In slurry reactors used in hydrogenations a number of means can be used to effect good contact between the gas and liquid phases, and to keep the catalyst uniformly suspended in the liquid. These include use of a mechanical agitator in a vessel containing the liquid and catalyst, with the gas in the head space above the liquid; use of a pump whereby liquid is continuously withdrawn, circulated in an external loop, and returned to the reactor; use of gas lift, by which hydrogen is bubbled into the liquid at the bottom of the reactor. Because of the small particle size, catalyst movement is unrestricted within the liquid phase in a slurry reactor.
Also due to the small catalyst particle size, for fast three-phase reactions higher internal effectiveness factors are achieved with slurry reactors than with other kinds.
Another effect of the small catalyst particle size in a slurry reactor is that the particle-liquid coefficients for interphase transport of heat and mass are higher than those achieved using conventional operating conditions in trickle-bed or ebullating bed reactors.
In spite of the advantages of slurry reactors just referred to, slurry reactors have certain disadvantages compared to trickle-bed or ebullating bed reactors. To separate the catalyst from the liquid product a filter must be used, which incurs additional capital and operating expense. With the catalyst in a powder form, the rate of catalyst loss is higher than in other reactors that use catalyst in the form of larger particles. Catalyst replacement costs are therefore higher. If the presence of small amounts of catalyst in the product seriously degrades product quality, the slurry reactor may be impractical.
Another disadvantage of the slurry reactor arises from the mixing of the liquid phase within the reactor. Because of the agitation used to achieve catalyst suspension in the liquid and good contact between the gas and liquid phases, the liquid contents tend to be mixed to a uniform composition throughout the reactor. If the slurry reactor is operated in the continuous mode, i.e. fresh liquid feed is added continuously and liquid product is withdrawn from the reactor continuously, the composition of the liquid product stream is essentially equal to that of the liquid contents everywhere in the reactor. Continuous operation of a reactor with this kind of mixing is referred to as "back-mix flow".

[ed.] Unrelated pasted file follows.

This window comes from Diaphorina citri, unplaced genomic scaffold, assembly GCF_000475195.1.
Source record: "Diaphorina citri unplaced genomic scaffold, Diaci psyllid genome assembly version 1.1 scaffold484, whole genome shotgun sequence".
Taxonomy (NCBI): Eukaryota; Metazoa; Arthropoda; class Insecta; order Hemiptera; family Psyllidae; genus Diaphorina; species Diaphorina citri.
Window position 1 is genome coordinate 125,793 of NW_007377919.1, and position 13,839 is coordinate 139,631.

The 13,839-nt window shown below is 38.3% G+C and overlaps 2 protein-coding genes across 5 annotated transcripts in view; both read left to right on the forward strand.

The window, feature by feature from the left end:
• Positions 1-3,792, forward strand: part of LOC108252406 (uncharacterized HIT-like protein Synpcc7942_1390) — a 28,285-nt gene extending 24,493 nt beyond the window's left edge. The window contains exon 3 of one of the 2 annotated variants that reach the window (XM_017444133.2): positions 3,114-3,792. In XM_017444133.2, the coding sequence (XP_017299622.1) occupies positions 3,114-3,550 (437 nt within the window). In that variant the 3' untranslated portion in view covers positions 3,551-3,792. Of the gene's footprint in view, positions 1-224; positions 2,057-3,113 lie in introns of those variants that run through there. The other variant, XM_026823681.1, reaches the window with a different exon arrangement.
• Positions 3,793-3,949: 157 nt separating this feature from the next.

In contrast, the liquid phase mixes much less in passage through a trickle-bed reactor. The liquid tends to move through the catalyst bed without extensive mixing in the direction of flow. Though there is some mixing, the passages of the liquid through the bed approximates the idealized condition of no mixing, called "plug flow".
It is known in the art of chemical reactor design that when a high conversion of a reaction of the type, reactant A goes to product B(A→B), economy of the reactor volume required can be achieved if the flow pattern approximates plug flow rather than back mix flow. Consider also reactions of the form, reactant A goes to desired product B, but B may further react to give undesired product C. (A→B→C). It is again known to practitioners of the art that in such a case the reaction can be most advantageously carried out if the flow pattern approximates plug flow rather than back-mix flow.
It is an object of the present invention to achieve internal effectiveness factors, for catalysts used in fast three-phase hydrogenation reactions, of a magnitude that at present are achievable only with powder catalyst, as employed with slurry reactors, but in the new process to avoid high rates of catalyst loss and the need for filters such as are associated with slurry reactor operation.